Court To Hear Plea Against Bar On Married People Joining Army's Legal Wing

Many eligible young married law graduates are deprived the grant of short service commission in the Indian Army for Judge Advocate General branch on the grounds of marital status, especially women, the plea said.

Court To Hear Plea Against Bar On Married People Joining Army's Legal Wing

Delhi High Court allowed permitted the Centre to file any additional affidavit on the plea. (File)

New Delhi:

The Delhi High Court today said it will hear on January 11 a plea challenging the restriction on married individuals being considered for the Judge Advocate General (JAG) department, the legal arm of the army.

A bench of Chief Justice DN Patel and Justice Jyoti Singh allowed an early hearing application by petitioner Kush Kalra and permitted the Centre to file any additional affidavit on it.

"List for hearing on January 11, 2022. If the respondent wants to file any affidavit, the same is permitted to be filed," said the bench.

The petitioner sought to advance the date of hearing on the ground that "taking advantage" of the en-bloc adjournment of the petition on account of the pandemic, the authorities have issued a fresh advertisement calling upon young law graduates to apply for the post of JAG.

"No purpose would be served by keeping this matter pending for a long period and due to the pendency of the said writ petition many eligible young married law graduates are deprived the grant of short service commission in the Indian Army for Judge Advocate General branch on the grounds of marital status, especially women," the application for early hearing said.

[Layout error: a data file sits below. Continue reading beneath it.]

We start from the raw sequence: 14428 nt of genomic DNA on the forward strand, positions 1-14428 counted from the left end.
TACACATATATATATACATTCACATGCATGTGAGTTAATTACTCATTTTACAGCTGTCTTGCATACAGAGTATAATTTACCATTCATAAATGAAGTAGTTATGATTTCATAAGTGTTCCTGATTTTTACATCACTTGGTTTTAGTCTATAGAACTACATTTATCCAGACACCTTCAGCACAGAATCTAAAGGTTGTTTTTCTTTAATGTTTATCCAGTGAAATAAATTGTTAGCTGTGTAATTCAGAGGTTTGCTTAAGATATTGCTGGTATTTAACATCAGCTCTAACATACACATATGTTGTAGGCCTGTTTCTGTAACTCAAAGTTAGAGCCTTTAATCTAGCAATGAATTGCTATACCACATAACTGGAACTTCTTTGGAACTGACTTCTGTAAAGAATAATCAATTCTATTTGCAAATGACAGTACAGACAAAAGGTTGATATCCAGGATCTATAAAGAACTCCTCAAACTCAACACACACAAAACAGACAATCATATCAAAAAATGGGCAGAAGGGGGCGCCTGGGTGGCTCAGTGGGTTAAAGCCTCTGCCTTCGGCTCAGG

In 2019, the Centre had earlier told the high court that "right to marry" was not a fundamental right and does not come under the ambit of Right to Life under the Constitution.

It had contended that there was no discrimination on the basis of marital status in the JAG department or any other stream of the force.

The Centre had said in an affidavit the restriction was imposed on both men and women as pre-commission training involves a high amount of physical and mental stress and once they are commissioned, there is no bar on marrying or having children.

Till 2017, married women were not eligible for recruitment in the JAG department while there was no such restriction on married men. This policy was challenged by Mr Kalra in 2016 for being discriminatory to female candidates.

During the pendency of that petition, the government issued a corrigendum on August 14, 2017, amending the marital criterion according to which now only unmarried men and women were to be considered eligible for various entry schemes of army including JAG department.

Mr Kalra had, thereafter, filed a fresh petition challenging the alleged "discrimination" towards married individuals and said the corrigendum curtailed the civilians' rights to marry after attaining the legal age.

The latest petition, filed through advocate Charu Wali Khanna in 2018, has questioned the basis for barring married persons from joining JAG when marital status is not an eligibility criteria for the "equally ranked" judiciary and Indian Civil Services.

The petitioner has contended that the discrimination on grounds of marriage violated Article 14 (Right to Equality), Article 16 (Equality of opportunity), Article 19(1)(g) (Right to practice any profession) and Article 21 (Right to live with dignity) of the Constitution.

JAG or Judge Advocate General is the legal advisor to the Chief of the Army Staff in matters of military, martial and international law.

(Except for the headline, this story has not been edited by NDTV staff and is published from a syndicated feed.)

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